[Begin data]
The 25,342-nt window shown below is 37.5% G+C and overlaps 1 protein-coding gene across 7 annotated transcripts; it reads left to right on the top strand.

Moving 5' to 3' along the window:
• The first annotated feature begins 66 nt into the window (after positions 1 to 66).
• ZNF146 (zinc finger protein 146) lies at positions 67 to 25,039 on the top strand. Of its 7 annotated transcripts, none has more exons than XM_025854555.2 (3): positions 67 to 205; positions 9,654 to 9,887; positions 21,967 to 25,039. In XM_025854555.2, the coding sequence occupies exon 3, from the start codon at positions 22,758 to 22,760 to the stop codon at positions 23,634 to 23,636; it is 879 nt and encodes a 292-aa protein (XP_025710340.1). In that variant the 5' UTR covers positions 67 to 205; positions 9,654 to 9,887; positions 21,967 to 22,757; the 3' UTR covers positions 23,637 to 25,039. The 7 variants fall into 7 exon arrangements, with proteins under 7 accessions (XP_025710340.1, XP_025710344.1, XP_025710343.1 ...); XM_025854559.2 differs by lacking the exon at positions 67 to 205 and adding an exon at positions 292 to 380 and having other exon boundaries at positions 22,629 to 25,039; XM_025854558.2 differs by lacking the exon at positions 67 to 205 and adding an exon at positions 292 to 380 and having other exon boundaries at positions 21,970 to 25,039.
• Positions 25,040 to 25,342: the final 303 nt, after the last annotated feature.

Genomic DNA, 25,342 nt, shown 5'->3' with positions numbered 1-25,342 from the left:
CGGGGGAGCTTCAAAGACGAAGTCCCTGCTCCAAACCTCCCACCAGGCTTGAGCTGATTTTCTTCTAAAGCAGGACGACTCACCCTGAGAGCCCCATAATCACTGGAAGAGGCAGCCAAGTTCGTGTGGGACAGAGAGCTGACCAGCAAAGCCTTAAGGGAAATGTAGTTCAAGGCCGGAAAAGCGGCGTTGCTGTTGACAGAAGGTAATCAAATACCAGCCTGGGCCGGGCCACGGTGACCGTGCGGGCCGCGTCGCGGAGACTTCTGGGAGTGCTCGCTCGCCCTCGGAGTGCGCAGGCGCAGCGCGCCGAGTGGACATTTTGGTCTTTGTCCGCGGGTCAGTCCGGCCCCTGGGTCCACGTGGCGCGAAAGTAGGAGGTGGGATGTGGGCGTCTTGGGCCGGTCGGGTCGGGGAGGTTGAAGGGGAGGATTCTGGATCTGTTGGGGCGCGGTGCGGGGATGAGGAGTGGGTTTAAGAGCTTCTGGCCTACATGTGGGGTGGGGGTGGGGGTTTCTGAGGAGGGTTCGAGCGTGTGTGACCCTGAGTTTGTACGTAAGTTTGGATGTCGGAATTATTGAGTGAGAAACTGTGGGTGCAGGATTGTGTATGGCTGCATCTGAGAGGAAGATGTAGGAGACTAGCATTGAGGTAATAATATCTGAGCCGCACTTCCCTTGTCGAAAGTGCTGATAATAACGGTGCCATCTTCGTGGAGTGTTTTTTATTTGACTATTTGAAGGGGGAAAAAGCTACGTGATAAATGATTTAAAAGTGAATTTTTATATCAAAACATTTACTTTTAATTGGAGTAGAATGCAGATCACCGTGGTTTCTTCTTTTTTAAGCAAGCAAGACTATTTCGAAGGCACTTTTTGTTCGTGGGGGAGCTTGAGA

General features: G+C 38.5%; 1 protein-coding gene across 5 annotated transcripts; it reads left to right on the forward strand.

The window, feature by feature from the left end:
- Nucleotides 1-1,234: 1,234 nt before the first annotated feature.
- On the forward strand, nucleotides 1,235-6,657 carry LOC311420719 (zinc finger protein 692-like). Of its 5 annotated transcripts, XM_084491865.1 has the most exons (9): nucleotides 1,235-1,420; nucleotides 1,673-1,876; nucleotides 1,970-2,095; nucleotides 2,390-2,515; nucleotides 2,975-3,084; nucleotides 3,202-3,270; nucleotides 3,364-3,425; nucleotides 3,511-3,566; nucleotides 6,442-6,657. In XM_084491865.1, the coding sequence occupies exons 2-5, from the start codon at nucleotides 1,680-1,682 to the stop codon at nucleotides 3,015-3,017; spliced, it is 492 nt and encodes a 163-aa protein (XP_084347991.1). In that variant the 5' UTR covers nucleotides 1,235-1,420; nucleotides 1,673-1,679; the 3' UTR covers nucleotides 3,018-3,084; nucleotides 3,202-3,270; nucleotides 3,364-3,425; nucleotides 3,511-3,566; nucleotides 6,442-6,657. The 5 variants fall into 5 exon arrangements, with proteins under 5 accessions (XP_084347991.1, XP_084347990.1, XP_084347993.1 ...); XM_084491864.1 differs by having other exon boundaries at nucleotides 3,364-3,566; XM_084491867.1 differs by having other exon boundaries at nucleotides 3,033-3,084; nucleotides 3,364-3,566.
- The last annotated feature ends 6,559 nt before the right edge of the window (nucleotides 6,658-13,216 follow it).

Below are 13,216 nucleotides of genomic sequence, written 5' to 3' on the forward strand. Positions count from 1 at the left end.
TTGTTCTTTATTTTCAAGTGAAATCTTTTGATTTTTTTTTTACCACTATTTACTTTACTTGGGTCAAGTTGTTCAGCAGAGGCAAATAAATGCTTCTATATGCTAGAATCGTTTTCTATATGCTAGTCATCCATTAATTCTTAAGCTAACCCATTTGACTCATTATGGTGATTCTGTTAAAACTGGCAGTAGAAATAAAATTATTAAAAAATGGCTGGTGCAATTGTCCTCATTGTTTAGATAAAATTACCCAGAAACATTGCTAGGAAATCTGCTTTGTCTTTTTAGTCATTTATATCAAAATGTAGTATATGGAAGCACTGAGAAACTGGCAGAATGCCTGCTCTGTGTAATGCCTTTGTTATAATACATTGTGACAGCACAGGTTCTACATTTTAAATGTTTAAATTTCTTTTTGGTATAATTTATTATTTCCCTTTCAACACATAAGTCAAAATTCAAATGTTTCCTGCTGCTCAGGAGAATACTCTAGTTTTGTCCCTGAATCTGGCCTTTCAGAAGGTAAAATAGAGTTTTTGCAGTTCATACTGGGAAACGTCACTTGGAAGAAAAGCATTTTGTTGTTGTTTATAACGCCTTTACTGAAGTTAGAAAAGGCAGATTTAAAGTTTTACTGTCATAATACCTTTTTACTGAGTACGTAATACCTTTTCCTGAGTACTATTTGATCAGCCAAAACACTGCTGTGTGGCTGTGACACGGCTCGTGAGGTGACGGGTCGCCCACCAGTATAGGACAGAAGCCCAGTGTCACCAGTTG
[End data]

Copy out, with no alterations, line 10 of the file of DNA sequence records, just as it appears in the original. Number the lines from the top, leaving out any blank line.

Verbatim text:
- Nucleotides 1-1,234: 1,234 nt before the first annotated feature.